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Joel July 7, 2003 08:25

Whats going on?
i have run a few compressible non-newtonian flow simulations using a structured cylindrical mesh, the results seemed ok the solution converged and the world was happy, i did however notice a few problems with the simulations and i decided i was not entirely happy with the mesh. So i have built myself a nice looking hex/trimmed cell mesh using pro-am and everything has gone wrong. The simulation settings are exactly the same, the user subs are all copied straight across, the simulation is identical in every was except for the mesh. And yet it diverges after one iteration with pressure initiallization failures. So whats going on? I have used all these settings on a couple of cylindrical meshes before hand with no problems in the running, and yet i get onto this cartesean mesh and everything falls ot bits, why? Any ideas?

star-user July 7, 2003 08:35

Re: Whats going on?
try mapping earlier results on this mesh and restart. It may help.

cfdweirdo July 7, 2003 17:45

Re: Whats going on?
The trimmed cell (degenerate hex) type of mesh is essentially crap. You end up with elements that look like they have been run over by a mack truck.

Garbage mesh = Garbage answers

Stick to your nice cylindrical hex mesh!

CJ Tune July 7, 2003 21:21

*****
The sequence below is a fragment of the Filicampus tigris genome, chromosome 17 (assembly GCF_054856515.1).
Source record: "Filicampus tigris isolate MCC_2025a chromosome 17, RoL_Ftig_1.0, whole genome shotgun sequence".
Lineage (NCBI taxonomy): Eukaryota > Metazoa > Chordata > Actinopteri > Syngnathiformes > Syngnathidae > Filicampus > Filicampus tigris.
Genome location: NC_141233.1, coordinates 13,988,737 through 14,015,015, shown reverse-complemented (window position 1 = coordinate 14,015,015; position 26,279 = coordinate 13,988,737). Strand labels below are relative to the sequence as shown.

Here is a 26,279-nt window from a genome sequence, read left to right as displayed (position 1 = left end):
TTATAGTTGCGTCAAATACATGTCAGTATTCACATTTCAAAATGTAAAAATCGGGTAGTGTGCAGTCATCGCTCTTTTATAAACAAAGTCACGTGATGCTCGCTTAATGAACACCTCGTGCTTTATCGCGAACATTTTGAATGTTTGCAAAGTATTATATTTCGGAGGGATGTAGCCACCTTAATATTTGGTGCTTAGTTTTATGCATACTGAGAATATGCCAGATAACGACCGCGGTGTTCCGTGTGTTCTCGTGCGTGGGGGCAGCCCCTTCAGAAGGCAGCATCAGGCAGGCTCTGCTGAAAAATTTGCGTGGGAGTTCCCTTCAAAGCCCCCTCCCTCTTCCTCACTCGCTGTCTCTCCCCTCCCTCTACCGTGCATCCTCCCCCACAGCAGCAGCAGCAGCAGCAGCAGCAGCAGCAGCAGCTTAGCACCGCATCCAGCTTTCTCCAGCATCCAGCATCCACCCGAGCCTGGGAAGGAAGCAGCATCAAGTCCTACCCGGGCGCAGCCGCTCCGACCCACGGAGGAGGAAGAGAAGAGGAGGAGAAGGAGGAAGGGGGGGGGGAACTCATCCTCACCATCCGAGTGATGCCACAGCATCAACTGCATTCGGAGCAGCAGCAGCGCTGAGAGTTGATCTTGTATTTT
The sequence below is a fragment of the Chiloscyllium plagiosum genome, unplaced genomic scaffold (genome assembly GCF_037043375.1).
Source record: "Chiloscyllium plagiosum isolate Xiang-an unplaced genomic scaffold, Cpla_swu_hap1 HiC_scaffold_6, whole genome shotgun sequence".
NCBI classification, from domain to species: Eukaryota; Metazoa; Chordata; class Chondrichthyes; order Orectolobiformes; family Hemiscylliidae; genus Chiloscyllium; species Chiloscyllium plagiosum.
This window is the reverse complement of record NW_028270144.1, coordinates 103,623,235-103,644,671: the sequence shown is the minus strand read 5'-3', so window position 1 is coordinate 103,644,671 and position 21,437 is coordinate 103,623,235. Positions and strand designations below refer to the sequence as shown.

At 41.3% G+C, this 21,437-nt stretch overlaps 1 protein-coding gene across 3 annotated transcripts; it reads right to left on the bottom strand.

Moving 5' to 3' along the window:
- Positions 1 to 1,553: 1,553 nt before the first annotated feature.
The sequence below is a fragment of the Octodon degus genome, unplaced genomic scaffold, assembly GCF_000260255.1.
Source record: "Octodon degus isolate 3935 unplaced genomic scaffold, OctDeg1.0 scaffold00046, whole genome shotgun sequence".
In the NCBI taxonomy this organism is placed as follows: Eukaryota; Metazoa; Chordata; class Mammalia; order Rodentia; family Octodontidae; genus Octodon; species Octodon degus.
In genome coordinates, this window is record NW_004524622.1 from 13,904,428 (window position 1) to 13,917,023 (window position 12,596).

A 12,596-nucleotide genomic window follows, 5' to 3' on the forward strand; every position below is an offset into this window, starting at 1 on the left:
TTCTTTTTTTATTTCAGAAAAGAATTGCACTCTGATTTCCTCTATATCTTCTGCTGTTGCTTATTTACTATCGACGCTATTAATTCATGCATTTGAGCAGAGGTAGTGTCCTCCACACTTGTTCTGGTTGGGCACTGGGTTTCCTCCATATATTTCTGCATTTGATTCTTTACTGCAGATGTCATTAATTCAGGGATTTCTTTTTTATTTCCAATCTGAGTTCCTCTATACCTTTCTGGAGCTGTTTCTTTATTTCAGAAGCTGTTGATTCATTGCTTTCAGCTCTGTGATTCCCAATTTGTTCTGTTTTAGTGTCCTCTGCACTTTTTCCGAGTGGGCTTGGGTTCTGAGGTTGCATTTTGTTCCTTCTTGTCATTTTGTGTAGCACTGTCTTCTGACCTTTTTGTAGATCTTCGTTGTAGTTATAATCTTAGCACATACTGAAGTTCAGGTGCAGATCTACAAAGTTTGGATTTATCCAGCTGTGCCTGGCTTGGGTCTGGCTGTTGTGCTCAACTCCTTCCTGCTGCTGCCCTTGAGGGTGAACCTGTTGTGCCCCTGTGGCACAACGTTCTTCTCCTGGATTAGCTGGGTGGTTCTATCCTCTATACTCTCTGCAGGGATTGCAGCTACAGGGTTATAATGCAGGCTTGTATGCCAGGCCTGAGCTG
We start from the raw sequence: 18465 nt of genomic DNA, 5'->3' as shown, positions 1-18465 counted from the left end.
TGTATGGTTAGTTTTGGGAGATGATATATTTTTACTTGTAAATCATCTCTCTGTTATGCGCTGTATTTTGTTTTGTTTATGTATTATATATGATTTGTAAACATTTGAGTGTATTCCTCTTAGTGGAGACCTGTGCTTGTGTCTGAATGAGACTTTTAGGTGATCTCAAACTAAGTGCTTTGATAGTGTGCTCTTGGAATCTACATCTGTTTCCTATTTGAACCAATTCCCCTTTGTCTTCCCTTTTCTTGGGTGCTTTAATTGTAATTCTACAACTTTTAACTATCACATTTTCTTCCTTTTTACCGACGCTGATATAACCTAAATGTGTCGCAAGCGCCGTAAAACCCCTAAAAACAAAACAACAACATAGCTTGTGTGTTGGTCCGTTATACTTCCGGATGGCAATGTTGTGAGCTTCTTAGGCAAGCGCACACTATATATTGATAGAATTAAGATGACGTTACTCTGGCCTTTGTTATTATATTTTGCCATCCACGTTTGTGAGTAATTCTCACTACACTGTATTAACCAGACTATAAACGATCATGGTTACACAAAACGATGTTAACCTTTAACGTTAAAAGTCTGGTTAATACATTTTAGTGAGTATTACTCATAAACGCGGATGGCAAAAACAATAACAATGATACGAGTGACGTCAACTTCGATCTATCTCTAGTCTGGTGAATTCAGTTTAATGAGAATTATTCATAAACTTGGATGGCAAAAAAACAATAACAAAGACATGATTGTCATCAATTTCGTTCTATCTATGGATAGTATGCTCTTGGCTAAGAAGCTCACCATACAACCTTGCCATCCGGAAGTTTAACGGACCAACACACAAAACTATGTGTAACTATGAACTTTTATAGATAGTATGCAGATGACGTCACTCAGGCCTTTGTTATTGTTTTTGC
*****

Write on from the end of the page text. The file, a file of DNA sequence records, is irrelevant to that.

Re: Whats going on?
Well, I avoid tet meshes because I often get cells that look as if they're still stuck to a Mack truck's tire, and usually they're at the interior, making repairs near-impossible. At least with trimmed cells you can 'pop the pimples' (hand-fix unresolved cells), and they're almost always at the surface.

When using trimmed or tet meshes, make sure you have prism layers generated at the wall boundaries. These kind of unstructured meshes cannot resolve the boundary layers properly without prism (extrusion) cells. Manual recommends 3 layers for hi-Re. You might also need to generate at least one layer of prisms for trimmed cells at boundaries for use with supersonic cases.

Also, I've had an experience once where the corner cells of a 'boxy' model were trimmed cells, ie. the corner tips weren't well-represented and my whole run was unstable. Hand-fixing those corner trimmed cells to hex cells saved the day.

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